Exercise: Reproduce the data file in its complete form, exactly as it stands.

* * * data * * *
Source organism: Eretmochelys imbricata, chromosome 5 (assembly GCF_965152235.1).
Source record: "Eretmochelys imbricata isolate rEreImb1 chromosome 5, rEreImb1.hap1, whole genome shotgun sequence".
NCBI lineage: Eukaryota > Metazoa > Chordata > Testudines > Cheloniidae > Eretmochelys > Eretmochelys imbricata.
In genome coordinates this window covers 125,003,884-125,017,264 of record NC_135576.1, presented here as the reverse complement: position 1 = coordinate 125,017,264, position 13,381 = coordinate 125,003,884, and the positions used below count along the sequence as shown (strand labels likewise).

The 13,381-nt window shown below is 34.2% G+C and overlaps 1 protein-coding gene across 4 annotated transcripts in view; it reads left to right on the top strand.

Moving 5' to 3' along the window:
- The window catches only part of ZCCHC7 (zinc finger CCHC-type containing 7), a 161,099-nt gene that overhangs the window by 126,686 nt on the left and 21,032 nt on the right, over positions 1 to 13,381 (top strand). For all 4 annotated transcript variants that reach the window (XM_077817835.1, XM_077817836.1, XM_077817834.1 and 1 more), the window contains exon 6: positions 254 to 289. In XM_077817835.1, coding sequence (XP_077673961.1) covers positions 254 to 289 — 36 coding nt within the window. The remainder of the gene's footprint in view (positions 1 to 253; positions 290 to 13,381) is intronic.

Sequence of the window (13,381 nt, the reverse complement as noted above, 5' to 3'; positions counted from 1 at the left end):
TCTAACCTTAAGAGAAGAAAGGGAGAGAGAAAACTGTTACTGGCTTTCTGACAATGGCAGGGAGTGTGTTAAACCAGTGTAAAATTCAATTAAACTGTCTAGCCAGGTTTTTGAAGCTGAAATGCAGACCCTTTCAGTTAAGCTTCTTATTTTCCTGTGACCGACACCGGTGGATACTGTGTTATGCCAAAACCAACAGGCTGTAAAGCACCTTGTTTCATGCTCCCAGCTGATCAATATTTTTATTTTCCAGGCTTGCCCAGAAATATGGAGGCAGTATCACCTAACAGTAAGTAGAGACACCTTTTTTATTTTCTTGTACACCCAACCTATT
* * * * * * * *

Source organism: Eretmochelys imbricata, chromosome 5 (assembly GCF_965152235.1).
Source record: "Eretmochelys imbricata isolate rEreImb1 chromosome 5, rEreImb1.hap1, whole genome shotgun sequence".
NCBI lineage: Eukaryota > Metazoa > Chordata > Testudines > Cheloniidae > Eretmochelys > Eretmochelys imbricata.
In genome coordinates this window covers 125,003,884-125,017,264 of record NC_135576.1, presented here as the reverse complement: position 1 = coordinate 125,017,264, position 13,381 = coordinate 125,003,884, and the positions used below count along the sequence as shown (strand labels likewise).

The 13,381-nt window shown below is 34.2% G+C and overlaps 1 protein-coding gene across 4 annotated transcripts in view; it reads left to right on the top strand.

Moving 5' to 3' along the window:
- The window catches only part of ZCCHC7 (zinc finger CCHC-type containing 7), a 161,099-nt gene that overhangs the window by 126,686 nt on the left and 21,032 nt on the right, over positions 1 to 13,381 (top strand). For all 4 annotated transcript variants that reach the window (XM_077817835.1, XM_077817836.1, XM_077817834.1 and 1 more), the window contains exon 6: positions 254 to 289. In XM_077817835.1, coding sequence (XP_077673961.1) covers positions 254 to 289 — 36 coding nt within the window. The remainder of the gene's footprint in view (positions 1 to 253; positions 290 to 13,381) is intronic.

Sequence of the window (13,381 nt, the reverse complement as noted above, 5' to 3'; positions counted from 1 at the left end):
TCTAACCTTAAGAGAAGAAAGGGAGAGAGAAAACTGTTACTGGCTTTCTGACAATGGCAGGGAGTGTGTTAAACCAGTGTAAAATTCAATTAAACTGTCTAGCCAGGTTTTTGAAGCTGAAATGCAGACCCTTTCAGTTAAGCTTCTTATTTTCCTGTGACCGACACCGGTGGATACTGTGTTATGCCAAAACCAACAGGCTGTAAAGCACCTTGTTTCATGCTCCCAGCTGATCAATATTTTTATTTTCCAGGCTTGCCCAGAAATATGGAGGCAGTATCACCTAACAGTAAGTAGAGACACCTTTTTTATTTTCTTGTACACCCAACCTATT